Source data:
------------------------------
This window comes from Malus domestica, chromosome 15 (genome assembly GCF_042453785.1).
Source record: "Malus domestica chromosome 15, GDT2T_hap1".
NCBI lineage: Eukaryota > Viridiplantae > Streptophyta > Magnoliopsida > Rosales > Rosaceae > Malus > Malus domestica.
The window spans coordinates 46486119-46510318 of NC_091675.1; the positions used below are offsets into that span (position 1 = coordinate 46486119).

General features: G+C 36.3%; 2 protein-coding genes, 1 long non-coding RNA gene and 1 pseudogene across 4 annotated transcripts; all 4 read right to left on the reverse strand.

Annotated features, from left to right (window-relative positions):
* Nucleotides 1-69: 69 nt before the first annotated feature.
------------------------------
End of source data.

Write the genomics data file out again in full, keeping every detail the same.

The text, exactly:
This window comes from Malus domestica, chromosome 15 (genome assembly GCF_042453785.1).
Source record: "Malus domestica chromosome 15, GDT2T_hap1".
NCBI lineage: Eukaryota > Viridiplantae > Streptophyta > Magnoliopsida > Rosales > Rosaceae > Malus > Malus domestica.
The window spans coordinates 46486119-46510318 of NC_091675.1; the positions used below are offsets into that span (position 1 = coordinate 46486119).

General features: G+C 36.3%; 2 protein-coding genes, 1 long non-coding RNA gene and 1 pseudogene across 4 annotated transcripts; all 4 read right to left on the reverse strand.

Annotated features, from left to right (window-relative positions):
* Nucleotides 1-69: 69 nt before the first annotated feature.